Skeptophilia (skep-to-fil-i-a) (n.) - the love of logical thought, skepticism, and thinking critically. Being an exploration of the applications of skeptical thinking to the world at large, with periodic excursions into linguistics, music, politics, cryptozoology, and why people keep seeing the face of Jesus on grilled cheese sandwiches.

Saturday, February 13, 2016

Music on the brain

Dear Readers:

I will be taking a short (three day) break from Skeptophilia -- but please keep those comments and suggestions coming!  I'll be back on Thursday, February 18.  Cheers!


It is a source of tremendous curiosity to me why music is as powerful an influence as it is.  Music has been hugely important in my own life, and remains so to this day.  I remember my parents telling me stories about my early childhood, including tales of when I couldn't have been more than about four years old and I clamored to be allowed to use the record player myself.  At first they were reluctant, but my insistence finally won the day.  They showed me how to handle the records carefully, operate the buttons to drop the needle onto the record, and put everything away when I was done.  There were records I played over and over again (that I wasn't discouraged is a testimony to my parents' patience and forbearance) -- and I never damaged a single one.  They were simply too important to me to handle roughly.

The transformative experience of music is universal to the human species.  A 43,000 year old carved bone was found in Slovenia that many think was one of the earliest musical instruments -- if this contention is correct, our drive to make music must be very old indeed.

The neurological underpinning of our musical experience, however, has not been easy to elucidate.  Until recently, there was speculation that our affinity for music had something to do with the tonal-based expression of emotion in language, but that is still speculative.  And recently, three scientists in the Department of Brain and Cognitive Sciences at the Massachusetts Institute of Technology have shown that we have a dedicated module in our brains for experiencing and responding to music.

Sam Norman-Haignere, Nancy G. Kanwisher, and Josh H. McDermott did fMRIs of individuals who were listening to music, and others listening to a variety of other familiar sounds (including human speech).  They then compared the type of sound to the three-dimensional neural response pattern -- what the scientists called a voxel -- to see if they could find correlations between them.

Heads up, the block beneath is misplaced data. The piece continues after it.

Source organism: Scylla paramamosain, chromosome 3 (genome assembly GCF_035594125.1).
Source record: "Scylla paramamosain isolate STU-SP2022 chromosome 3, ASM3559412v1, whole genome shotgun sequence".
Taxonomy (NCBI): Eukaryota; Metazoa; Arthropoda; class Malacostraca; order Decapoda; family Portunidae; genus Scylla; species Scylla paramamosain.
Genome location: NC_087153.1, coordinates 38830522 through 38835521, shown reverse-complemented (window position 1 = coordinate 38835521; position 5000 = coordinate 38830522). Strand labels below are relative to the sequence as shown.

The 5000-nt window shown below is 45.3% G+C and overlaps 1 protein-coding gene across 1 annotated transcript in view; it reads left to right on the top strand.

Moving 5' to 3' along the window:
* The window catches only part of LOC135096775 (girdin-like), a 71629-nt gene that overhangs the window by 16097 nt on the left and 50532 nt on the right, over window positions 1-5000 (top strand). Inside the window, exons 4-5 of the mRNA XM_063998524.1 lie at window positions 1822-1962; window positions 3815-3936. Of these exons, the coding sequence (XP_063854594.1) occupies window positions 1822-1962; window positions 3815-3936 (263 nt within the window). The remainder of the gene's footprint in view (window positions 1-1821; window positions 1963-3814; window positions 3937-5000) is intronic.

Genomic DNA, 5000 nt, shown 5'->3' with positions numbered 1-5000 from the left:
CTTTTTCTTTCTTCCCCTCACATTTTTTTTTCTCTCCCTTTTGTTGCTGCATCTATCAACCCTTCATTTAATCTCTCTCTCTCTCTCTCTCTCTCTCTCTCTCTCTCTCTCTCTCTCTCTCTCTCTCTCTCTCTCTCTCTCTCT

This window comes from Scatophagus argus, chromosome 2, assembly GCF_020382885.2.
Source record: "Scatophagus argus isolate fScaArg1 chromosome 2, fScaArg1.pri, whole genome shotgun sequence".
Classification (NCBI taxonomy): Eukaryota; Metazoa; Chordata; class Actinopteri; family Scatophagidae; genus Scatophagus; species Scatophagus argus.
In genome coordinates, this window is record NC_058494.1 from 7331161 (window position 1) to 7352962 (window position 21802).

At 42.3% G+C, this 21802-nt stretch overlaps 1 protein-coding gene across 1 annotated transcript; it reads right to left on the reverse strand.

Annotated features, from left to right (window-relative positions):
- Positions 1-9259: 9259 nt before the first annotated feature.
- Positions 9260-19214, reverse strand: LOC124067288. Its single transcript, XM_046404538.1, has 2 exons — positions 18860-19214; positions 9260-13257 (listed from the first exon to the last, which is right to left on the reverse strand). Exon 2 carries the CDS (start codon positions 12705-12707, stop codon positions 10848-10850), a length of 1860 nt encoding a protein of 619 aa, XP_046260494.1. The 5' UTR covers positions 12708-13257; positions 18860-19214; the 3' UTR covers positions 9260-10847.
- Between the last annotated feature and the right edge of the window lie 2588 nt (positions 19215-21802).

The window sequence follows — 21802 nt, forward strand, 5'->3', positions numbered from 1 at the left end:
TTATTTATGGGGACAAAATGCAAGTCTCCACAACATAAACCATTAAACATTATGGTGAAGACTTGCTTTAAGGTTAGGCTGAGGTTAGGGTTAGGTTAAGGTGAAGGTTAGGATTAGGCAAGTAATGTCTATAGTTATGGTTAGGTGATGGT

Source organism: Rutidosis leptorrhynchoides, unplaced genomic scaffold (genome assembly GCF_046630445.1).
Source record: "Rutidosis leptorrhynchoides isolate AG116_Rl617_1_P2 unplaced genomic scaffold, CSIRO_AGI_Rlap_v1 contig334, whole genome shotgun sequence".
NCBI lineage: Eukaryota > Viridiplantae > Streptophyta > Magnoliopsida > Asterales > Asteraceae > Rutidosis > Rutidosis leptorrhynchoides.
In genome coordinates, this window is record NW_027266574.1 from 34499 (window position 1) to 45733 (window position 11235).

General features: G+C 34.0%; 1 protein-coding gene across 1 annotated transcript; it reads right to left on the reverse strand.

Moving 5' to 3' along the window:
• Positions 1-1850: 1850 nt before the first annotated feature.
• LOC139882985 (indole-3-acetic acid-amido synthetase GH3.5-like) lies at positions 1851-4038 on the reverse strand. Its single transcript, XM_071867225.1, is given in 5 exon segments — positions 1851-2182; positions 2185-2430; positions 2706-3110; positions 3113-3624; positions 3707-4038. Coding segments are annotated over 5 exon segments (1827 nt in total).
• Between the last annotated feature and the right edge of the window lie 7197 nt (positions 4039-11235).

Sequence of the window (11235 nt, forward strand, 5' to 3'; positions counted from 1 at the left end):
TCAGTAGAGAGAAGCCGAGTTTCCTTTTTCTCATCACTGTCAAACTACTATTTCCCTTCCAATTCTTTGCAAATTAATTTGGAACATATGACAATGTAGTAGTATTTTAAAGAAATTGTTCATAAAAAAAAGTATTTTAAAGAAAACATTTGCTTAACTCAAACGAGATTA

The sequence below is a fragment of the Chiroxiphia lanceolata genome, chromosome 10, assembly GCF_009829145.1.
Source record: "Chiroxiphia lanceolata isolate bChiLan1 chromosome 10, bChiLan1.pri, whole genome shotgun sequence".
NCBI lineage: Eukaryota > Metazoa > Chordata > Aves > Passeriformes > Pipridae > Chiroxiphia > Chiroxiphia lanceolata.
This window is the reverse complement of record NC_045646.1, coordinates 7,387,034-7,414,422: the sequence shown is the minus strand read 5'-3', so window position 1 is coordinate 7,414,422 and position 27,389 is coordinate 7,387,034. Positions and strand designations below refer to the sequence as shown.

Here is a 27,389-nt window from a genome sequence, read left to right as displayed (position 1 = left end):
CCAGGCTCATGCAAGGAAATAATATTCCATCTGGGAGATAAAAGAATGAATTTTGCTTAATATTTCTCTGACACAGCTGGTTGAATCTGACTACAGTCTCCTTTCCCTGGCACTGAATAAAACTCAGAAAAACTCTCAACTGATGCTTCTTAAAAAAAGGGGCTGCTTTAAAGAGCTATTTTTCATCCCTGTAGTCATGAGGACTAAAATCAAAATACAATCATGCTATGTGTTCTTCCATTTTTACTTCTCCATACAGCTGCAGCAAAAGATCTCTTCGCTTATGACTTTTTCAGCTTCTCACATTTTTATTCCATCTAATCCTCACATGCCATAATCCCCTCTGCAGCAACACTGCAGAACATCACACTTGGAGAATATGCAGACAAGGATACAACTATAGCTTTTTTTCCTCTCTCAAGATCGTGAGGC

The relationship turned out to be unmistakable.  They found that there were distinct firing patterns in regions of the brain that occurred only when the subject was listening to music -- and that it didn't matter what the style of music was.  Norman-Haignere said, "The sound of a solo drummer, whistling, pop songs, rap, almost everything that had a musical quality to it, melodic or rhythmic, would activate it.  That's one reason the results surprised us."

The research team writes:
The organization of human auditory cortex remains unresolved, due in part to the small stimulus sets common to fMRI studies and the overlap of neural populations within voxels.  To address these challenges, we measured fMRI responses to 165 natural sounds and inferred canonical response profiles ("components") whose weighted combinations explained voxel responses throughout auditory cortex...  Anatomically, music and speech selectivity concentrated in distinct regions of non-primary auditory cortex...  [This research] identifies primary dimensions of response variation across natural sounds, revealing distinct cortical pathways for music and speech.
This study opens up a whole new approach to understanding why our auditory centers are structured the way they are, although it does still leave open the question of why music is so tremendously important across cultures.  "Why do we have music?" Kanwisher said in an interview.  "Why do we enjoy it so much and want to dance when we hear it?  How early in development can we see this sensitivity to music, and is it tunable with experience?  These are the really cool first-order questions we can begin to address."

What I find the most curious about this is that the same region of the brain is firing in response to incredibly dissimilar inputs.  Consider, for example, the differences between a sitar solo, a Rossini aria, a Greydon Square rap, and a Bach harpsichord sonata.  Isn't it fascinating that we all have a part of the auditory cortex that responds to all of those -- regardless of our cultural background or musical preferences?

I find the whole thing tremendously interesting, and can only hope that the MIT team will continue their investigations.  I'm fascinated not only with the universality of musical appreciation, but the peculiar differences -- why, for example, I love Bach, Haydn, and Vaughan Williams, but Chopin and Schumann leave me completely cold.  Must be something about my voxels, I suppose -- but wouldn't it be cool to find out what it is?

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